But a spokesperson for Ofsted said it was “too early” in the inspection cycle to say whether “the initial judgments are representative of the sector as a whole – this is a small sample and we have prioritized new suppliers and those that have not been inspected for the longest time. “
The SCITT Solent, in Hampshire, was one of the first providers to be inspected and rated “unsatisfactory”, compared to “good” in 2015.
Ofsted reported that interns praised the provider as “warm and welcoming” and were “generally satisfied with the support and advice they received”.
But inspectors warned they had “no benchmark, so their satisfaction with the training is misplaced.”
Following the visit, The Solent closed its doors over the summer, relocating its interns to other providers.
“It was a painful and negative experience”
Chris Anders, Principal of Park Community School, who ran SCITT, said: “I had over 25 inspections in various forms in my time and only one was as negative as this one. -this. It was a completely different experience. We moved on, but it was painful and a very negative experience.
The government has previously favored training courses provided by schools. But these seem to be the suppliers hardest hit by the new Ofsted regime.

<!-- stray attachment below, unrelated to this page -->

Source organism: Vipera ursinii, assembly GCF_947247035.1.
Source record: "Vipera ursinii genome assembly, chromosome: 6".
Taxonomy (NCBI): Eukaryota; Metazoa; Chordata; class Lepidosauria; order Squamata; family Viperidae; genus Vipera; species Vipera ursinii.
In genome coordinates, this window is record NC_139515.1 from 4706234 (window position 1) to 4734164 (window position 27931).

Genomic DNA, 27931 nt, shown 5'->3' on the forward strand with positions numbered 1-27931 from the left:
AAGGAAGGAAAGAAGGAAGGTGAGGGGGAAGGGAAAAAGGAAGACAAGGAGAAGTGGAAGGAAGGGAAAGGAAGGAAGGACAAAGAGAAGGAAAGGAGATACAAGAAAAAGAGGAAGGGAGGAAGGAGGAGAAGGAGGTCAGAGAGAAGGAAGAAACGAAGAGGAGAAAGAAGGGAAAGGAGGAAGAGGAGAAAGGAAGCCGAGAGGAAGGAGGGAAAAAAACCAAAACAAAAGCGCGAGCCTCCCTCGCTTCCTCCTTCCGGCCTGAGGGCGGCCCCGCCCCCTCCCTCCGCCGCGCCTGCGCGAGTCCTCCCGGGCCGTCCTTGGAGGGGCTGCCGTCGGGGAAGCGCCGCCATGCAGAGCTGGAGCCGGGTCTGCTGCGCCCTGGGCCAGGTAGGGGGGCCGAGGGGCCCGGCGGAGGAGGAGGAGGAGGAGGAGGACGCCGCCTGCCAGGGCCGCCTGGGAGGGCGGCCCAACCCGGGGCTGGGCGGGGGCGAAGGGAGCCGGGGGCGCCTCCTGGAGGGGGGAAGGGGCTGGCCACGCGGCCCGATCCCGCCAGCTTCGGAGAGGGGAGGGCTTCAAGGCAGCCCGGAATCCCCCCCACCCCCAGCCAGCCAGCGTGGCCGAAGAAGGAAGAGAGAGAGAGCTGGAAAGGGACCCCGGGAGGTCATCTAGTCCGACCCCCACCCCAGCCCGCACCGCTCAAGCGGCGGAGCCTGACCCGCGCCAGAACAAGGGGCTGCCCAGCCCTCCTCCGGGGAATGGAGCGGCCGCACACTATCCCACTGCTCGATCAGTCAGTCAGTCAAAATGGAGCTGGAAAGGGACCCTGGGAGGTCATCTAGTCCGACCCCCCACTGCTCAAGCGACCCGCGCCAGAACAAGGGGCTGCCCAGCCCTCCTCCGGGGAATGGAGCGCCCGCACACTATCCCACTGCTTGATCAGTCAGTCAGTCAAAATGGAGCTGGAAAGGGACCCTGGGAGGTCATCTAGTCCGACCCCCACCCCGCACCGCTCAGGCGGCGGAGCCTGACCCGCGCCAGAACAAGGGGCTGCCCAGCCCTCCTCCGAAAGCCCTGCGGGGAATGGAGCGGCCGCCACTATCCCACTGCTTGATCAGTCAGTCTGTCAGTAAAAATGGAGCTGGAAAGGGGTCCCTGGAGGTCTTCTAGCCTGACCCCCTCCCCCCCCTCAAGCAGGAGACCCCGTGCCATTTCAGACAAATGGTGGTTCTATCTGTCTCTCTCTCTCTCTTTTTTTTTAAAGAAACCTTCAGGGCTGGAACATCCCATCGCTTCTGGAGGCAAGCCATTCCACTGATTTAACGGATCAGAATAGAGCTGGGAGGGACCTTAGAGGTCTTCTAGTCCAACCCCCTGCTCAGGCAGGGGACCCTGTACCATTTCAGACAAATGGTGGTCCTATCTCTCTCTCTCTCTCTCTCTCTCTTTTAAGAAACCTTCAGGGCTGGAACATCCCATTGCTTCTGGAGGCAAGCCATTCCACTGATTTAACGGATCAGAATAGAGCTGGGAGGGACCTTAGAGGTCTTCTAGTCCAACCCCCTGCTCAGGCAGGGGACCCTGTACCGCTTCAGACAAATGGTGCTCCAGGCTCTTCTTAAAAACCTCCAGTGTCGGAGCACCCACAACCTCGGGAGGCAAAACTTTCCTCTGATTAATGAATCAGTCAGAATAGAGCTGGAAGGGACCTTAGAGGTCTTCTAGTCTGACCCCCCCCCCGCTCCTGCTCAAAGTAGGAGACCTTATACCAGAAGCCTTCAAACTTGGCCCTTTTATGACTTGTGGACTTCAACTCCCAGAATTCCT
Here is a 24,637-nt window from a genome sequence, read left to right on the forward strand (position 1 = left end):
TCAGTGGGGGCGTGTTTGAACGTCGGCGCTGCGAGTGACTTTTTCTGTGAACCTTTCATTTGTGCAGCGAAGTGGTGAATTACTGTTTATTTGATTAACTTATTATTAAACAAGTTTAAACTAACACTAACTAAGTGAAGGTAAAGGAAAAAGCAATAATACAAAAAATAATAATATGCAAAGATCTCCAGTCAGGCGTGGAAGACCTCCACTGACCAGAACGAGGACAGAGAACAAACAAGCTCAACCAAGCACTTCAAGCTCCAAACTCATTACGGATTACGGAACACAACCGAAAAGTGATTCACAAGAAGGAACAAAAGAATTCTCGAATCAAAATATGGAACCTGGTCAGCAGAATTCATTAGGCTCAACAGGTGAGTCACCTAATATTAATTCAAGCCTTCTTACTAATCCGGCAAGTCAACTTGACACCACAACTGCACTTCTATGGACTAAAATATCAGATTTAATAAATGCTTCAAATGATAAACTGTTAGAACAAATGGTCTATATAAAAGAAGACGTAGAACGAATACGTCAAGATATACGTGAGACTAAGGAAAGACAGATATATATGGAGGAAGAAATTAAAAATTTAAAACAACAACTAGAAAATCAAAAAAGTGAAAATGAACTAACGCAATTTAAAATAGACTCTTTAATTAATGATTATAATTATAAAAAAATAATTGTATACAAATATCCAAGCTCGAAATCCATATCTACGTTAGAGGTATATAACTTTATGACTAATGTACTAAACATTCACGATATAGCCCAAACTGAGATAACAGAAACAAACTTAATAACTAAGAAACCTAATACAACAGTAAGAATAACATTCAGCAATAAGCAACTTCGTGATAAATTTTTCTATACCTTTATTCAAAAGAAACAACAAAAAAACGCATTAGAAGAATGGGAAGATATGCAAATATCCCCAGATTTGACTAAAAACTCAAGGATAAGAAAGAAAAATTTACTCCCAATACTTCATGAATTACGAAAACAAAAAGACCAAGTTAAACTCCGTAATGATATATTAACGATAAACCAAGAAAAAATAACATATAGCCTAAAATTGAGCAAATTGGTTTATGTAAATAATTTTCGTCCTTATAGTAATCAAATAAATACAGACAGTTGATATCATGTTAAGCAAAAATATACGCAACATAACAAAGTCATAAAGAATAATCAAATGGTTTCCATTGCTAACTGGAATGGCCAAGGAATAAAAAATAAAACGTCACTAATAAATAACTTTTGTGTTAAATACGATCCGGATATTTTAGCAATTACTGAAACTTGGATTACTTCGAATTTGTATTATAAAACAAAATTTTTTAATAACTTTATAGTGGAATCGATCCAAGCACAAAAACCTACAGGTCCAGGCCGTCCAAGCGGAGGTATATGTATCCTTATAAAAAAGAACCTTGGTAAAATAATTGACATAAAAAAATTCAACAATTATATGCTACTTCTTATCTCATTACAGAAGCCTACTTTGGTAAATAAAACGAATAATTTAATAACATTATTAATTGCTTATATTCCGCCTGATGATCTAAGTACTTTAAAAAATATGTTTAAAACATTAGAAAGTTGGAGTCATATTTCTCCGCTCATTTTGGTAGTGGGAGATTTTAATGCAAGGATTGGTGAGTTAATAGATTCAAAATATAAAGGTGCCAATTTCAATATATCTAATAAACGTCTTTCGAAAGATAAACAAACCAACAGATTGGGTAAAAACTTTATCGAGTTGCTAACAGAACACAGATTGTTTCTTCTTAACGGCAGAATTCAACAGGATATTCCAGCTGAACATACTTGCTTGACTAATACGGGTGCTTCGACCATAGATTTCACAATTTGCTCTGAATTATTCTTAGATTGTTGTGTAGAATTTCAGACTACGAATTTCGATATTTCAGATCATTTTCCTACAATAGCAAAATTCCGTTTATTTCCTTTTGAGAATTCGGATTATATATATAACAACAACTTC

Consilium SCITT, in Salford, also closed. A spokesperson said: “It is increasingly difficult both to implement our school improvement program and to properly fund a small SCITT, which had a limited number of applicants in a significant number. of materials “.
However, Sutton SCITT retained its “exceptional” judgment. A total of nine primary and secondary providers remain “good”.
Ofsted said the inspections “would seek to understand the specific impact of covid-19 on the supplier and how the executives reacted to the situation.”
The pandemic was only mentioned once in The Solent report, which states that interns “appreciate the care that caregivers have shown for their well-being during the pandemic.”
Anders added: “We know it was a much more difficult setting, it wasn’t a surprise, but I was surprised at how the challenges of Covid and the preparation of the frame haven’t been. taken into account. ”
|Provider||From 2021||Previous Ofsted|